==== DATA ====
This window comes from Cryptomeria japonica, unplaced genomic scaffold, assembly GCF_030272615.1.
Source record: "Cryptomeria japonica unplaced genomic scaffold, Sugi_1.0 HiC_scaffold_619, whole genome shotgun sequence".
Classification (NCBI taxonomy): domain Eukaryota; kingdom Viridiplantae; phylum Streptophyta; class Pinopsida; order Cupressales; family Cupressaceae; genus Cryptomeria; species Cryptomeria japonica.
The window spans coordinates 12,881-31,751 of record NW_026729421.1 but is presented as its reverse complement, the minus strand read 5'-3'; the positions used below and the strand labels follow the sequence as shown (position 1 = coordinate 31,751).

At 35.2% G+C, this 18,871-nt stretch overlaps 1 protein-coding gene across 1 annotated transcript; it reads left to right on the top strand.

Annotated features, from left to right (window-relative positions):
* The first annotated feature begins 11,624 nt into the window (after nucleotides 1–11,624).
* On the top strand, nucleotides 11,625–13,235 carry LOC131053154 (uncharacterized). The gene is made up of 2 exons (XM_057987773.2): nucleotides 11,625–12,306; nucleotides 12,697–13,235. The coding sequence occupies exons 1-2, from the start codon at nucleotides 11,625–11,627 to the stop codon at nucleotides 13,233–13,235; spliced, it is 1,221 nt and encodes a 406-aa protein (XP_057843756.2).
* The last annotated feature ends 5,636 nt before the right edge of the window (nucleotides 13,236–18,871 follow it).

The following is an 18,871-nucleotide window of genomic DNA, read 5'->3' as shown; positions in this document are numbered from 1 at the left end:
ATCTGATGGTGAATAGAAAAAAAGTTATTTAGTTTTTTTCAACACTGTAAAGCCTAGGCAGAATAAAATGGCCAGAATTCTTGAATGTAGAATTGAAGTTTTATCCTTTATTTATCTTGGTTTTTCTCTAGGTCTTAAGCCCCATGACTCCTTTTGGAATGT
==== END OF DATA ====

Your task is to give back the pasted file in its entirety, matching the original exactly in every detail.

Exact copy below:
This window comes from Cryptomeria japonica, unplaced genomic scaffold, assembly GCF_030272615.1.
Source record: "Cryptomeria japonica unplaced genomic scaffold, Sugi_1.0 HiC_scaffold_619, whole genome shotgun sequence".
Classification (NCBI taxonomy): domain Eukaryota; kingdom Viridiplantae; phylum Streptophyta; class Pinopsida; order Cupressales; family Cupressaceae; genus Cryptomeria; species Cryptomeria japonica.
The window spans coordinates 12,881-31,751 of record NW_026729421.1 but is presented as its reverse complement, the minus strand read 5'-3'; the positions used below and the strand labels follow the sequence as shown (position 1 = coordinate 31,751).

At 35.2% G+C, this 18,871-nt stretch overlaps 1 protein-coding gene across 1 annotated transcript; it reads left to right on the top strand.

Annotated features, from left to right (window-relative positions):
* The first annotated feature begins 11,624 nt into the window (after nucleotides 1–11,624).
* On the top strand, nucleotides 11,625–13,235 carry LOC131053154 (uncharacterized). The gene is made up of 2 exons (XM_057987773.2): nucleotides 11,625–12,306; nucleotides 12,697–13,235. The coding sequence occupies exons 1-2, from the start codon at nucleotides 11,625–11,627 to the stop codon at nucleotides 13,233–13,235; spliced, it is 1,221 nt and encodes a 406-aa protein (XP_057843756.2).
* The last annotated feature ends 5,636 nt before the right edge of the window (nucleotides 13,236–18,871 follow it).

The following is an 18,871-nucleotide window of genomic DNA, read 5'->3' as shown; positions in this document are numbered from 1 at the left end:
ATCTGATGGTGAATAGAAAAAAAGTTATTTAGTTTTTTTCAACACTGTAAAGCCTAGGCAGAATAAAATGGCCAGAATTCTTGAATGTAGAATTGAAGTTTTATCCTTTATTTATCTTGGTTTTTCTCTAGGTCTTAAGCCCCATGACTCCTTTTGGAATGT